Underwater electric potential fields occur due to natural reasons, such as changes in atmosphere, ionosphere, magnetosphere, and movements of water bodies in the ocean, or artificial reasons, such as stray and controlled electric currents, or both. Electric potential fields around ship hulls are mainly generated due to corrosion protection systems and dissimilar materials. The electric field intensity over an impressed current anode of a large cruise ship operating in with seawater with a resistance of 20 0-cm is around 90 mV/cm, whereas it is between 0.4 and 1 mV/cm on a propeller for the same ship. The theoretical field intensities obtained from an impressed current cathodic protection (ICCP) system example on COMSOL are 22.5 mV/cm and between 1.25 and 6.25 mV/cm on the surface of the anode and the propeller, respectively.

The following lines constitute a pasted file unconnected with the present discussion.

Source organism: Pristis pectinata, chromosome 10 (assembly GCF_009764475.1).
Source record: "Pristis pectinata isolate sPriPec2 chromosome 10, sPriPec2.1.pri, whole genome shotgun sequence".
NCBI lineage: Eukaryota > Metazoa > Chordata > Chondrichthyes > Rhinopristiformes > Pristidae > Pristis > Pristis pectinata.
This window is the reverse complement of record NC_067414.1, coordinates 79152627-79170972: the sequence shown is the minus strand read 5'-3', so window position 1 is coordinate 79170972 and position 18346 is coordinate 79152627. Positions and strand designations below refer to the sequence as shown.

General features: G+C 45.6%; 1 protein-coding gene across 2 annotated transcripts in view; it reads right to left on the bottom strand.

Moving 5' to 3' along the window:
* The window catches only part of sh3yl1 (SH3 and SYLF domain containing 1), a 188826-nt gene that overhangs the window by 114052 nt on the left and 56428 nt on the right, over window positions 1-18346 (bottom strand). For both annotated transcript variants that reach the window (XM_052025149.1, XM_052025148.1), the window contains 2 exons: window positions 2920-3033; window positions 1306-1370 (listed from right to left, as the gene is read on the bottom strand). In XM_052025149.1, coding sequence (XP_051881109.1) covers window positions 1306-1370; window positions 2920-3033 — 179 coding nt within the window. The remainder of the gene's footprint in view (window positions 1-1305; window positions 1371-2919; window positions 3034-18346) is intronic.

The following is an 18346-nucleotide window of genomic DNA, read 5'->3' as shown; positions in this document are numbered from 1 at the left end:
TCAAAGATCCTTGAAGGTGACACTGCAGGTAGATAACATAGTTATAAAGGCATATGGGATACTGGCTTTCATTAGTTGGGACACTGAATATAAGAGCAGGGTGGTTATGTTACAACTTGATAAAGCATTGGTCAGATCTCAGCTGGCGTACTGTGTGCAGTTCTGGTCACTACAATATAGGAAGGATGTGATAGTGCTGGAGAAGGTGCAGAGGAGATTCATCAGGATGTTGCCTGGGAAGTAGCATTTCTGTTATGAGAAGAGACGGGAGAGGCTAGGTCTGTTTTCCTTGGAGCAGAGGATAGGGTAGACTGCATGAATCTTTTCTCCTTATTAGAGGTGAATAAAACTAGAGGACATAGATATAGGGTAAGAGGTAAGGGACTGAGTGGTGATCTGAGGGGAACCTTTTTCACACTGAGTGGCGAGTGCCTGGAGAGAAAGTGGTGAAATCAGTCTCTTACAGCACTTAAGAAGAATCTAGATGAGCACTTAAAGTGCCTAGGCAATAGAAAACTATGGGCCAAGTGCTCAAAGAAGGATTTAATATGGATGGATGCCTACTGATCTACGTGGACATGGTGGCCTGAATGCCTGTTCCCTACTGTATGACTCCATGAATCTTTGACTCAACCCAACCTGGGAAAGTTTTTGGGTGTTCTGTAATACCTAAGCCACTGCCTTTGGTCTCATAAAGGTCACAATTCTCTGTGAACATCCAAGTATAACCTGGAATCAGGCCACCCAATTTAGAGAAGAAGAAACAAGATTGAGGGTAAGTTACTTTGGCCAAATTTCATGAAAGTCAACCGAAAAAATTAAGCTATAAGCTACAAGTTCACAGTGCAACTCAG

Erdogan, Caglar, "Sensor Development to Utilize Underwater Electric Potential (UEP) Fields to Navigate the Underwater Areas of Ship Hulls" (2019). Link Foundation Ocean Engineering and Instrumentation Fellowship Reports. 3.